Using the best current technology and innovative teaching methods, we provide a strong academic foundation with a core curriculum of language arts, science, social studies and mathematics.
Our Bible curriculum is designed to nurture each child's spirituality and to strengthen individual faith. We support what is learned in the classroom by encouraging a close relationship with Jesus and daily personal prayer and by providing frequent opportunities for formal worship and community service.
Worship is held every morning followed by activities to illustrate lessons from the Bible. For Foothill students, Bible classes focus on personal communication with God, gratitude for God's gifts to them and their families, and faith in God's love for them and for the entire world.
Once a week, we visit the church for Chapel to reinforce these values. Each class sponsors several Chapel programs during the year. Foothill hosts two Week of Prayer events each year, run by our pastor and guest speakers.
Lessons provide opportunities for creative self-expression, the development of perceptual awareness, including art appreciation, and recognizing beauty in both the natural world and the constructed environment.
Students learn to manipulate color and form using a wide variety of materials, tools, and techniques in drawing, painting, sculpture, collage, printing, and architecture. Information on the role of art in human history and the development of artistic styles and periods is integrated into every lesson.
Every classroom is equipped with several networked computers with Internet access and CD-ROM capability, as well as software that supports the core curriculum.
Kindergarten students begin to learn control of the mouse and navigation of computer menus through games which encourage them to practice phonics and language skills.
Students in Grades 1 and 2 learn keyboarding skills and basic word processing, graphics, and spreadsheet applications such as Microsoft Word, KidPix, and PowerPoint.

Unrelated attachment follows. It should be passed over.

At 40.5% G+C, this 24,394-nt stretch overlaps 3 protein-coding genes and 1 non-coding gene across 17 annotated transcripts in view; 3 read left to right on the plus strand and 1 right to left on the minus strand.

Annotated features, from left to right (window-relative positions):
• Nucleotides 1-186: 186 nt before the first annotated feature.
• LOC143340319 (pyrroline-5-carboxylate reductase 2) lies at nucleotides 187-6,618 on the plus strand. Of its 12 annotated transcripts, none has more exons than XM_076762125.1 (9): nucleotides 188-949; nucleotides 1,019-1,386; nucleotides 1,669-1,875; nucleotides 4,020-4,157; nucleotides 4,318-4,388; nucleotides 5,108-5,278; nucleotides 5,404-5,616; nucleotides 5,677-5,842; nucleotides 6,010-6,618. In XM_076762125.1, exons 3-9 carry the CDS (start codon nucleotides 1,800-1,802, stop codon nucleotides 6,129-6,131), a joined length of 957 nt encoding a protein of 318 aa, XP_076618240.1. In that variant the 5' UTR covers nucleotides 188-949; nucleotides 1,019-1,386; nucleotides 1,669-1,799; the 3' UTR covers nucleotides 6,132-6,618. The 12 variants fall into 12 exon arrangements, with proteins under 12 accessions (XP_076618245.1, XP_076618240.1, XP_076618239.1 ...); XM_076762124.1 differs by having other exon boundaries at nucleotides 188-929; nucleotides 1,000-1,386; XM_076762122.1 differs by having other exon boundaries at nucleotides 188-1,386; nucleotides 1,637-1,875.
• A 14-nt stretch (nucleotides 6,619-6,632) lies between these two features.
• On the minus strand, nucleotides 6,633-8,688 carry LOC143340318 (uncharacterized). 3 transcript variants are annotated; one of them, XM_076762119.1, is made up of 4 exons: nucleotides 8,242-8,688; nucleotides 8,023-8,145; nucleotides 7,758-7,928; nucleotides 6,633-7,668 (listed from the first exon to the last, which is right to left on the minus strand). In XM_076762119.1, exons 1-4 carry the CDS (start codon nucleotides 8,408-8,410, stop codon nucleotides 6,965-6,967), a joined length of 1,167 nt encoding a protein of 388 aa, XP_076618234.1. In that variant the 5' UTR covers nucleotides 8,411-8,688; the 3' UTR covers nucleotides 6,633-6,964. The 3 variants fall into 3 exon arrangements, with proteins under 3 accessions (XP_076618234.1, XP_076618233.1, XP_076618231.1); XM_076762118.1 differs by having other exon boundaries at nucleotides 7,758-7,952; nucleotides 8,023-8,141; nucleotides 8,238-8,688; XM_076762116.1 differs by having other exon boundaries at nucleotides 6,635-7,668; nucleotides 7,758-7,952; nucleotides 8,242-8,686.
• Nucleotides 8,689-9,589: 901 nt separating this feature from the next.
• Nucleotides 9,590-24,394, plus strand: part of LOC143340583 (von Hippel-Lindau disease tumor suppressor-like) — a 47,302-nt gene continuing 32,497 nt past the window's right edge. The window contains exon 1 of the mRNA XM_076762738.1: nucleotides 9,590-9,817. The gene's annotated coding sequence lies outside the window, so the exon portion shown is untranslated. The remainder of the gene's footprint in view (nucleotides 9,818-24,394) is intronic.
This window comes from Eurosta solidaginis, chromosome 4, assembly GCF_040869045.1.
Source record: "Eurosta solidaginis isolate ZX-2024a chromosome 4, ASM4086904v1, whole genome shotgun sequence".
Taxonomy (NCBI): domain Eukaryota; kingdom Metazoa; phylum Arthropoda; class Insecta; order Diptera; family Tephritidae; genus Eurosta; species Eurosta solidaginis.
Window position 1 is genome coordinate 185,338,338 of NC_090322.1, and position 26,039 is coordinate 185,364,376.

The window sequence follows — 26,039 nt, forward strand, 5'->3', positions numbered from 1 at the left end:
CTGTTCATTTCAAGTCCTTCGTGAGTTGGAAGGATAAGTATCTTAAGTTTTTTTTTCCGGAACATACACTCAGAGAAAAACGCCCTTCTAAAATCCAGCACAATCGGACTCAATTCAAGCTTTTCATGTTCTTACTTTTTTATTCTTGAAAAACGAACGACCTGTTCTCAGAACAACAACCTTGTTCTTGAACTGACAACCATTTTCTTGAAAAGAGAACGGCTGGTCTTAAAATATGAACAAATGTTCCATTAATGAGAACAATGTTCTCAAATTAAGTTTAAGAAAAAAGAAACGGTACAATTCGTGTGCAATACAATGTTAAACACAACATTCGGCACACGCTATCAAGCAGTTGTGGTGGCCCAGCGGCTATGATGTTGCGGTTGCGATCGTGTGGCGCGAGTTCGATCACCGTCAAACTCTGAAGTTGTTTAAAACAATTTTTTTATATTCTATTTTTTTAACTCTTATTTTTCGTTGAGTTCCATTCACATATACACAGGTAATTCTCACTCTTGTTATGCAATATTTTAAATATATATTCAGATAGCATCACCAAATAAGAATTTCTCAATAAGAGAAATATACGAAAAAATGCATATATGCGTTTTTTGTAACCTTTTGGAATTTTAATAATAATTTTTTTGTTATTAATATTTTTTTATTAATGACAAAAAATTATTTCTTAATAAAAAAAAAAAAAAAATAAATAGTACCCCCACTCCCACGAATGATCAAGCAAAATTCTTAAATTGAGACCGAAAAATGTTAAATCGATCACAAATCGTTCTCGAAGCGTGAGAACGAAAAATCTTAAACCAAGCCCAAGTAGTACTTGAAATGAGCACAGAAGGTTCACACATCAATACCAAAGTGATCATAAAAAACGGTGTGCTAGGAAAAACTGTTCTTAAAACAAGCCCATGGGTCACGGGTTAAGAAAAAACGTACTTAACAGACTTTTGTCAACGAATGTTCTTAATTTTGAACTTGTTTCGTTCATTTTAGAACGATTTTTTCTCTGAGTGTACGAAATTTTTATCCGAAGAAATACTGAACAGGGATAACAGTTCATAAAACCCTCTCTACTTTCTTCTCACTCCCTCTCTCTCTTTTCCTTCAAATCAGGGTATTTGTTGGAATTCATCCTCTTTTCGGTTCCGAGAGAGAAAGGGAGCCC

In Grades 3-4, students improve their keyboarding skills and increase their confidence using multiple software applications. They do research using appropriate search engines and design basic PowerPoint presentations.
In language arts, our students learn critical thinking, effective communication, and the skills necessary for proficiency in spelling, vocabulary, grammar, phonics, reading, and writing. Always building on what each child knows, we present individual students with materials that will offer a challenge yet permit success. We monitor each student's progress closely through monthly evaluations.
Our balanced reading program consists of four components that are used each day: reading aloud, shared reading, guided reading, and independent reading. We introduce new texts by reading aloud, inviting students to share the reading when they encounter words and phrases they know.
We move on to guided reading, in which the teacher helps a small group of students of similar ability to read a book. At each session, the children learn basic reading skills, including phonics and comprehension. The teacher helps them develop strategies to deal with increasingly difficult texts; these strategies include recognizing familiar words by sight and understanding the meaning of words from other clues in a sentence. The children also learn to correct themselves if a guess doesn't make sense.
Our goal is to help each child advance to fluency, capable of reading silently and independently and filled with enthusiasm for books.
We teach mathematics using a program that encourages discovery of mathematical concepts, emphasizes the traditional learning of basic arithmetic facts and gives a strong foundation in computational skills, particularly mental computation.
In Kindergarten, our goal is to nurture students' emerging abilities to count, match, sort, order, compare, see patterns, do simple addition and subtraction, and understand space and time. They learn to graph, measure, tell time, read a calendar and perform simple money exchanges.
In Grades 1-4, our students advance their knowledge of mathematical concepts in 13 topic areas: problem solving, communication, reasoning, connections, estimation, number sense and numeration, whole number operations, whole number computation, geometry and spatial sense, measurement, statistics and probability, fractions and decimals and patterns and relationships.
Each year, our students' grasp of mathematical concepts deepens with repeated exposure at increasingly higher levels to the same topic areas.
Our music instruction for students in Grades K-2 emphasizes singing and rhythmic movement. The children learn folk songs, dances, and movement games from the United States and around the world. They also explore rhythm with speech, rhymes and body percussion and advance to using basic percussion instruments.
In addition to these activities, students in Grades 3-4 begin to read music in several keys. They also study music theory and history.
At Foothill, we use the Saxon Phonics program in which new content is taught in small increments, then continually applied and reviewed to achieve mastery and retention.
The program focuses on phonemic awareness—recognizing letter and sound correspondence. However, the program is far more extensive than simply introducing letters and sounds. In addition to the basics, children also learn digraphs and combinations (e.g., ch, ck, ar, er), a portion of the coding system used throughout the program, one spelling rule, and simple syllabication.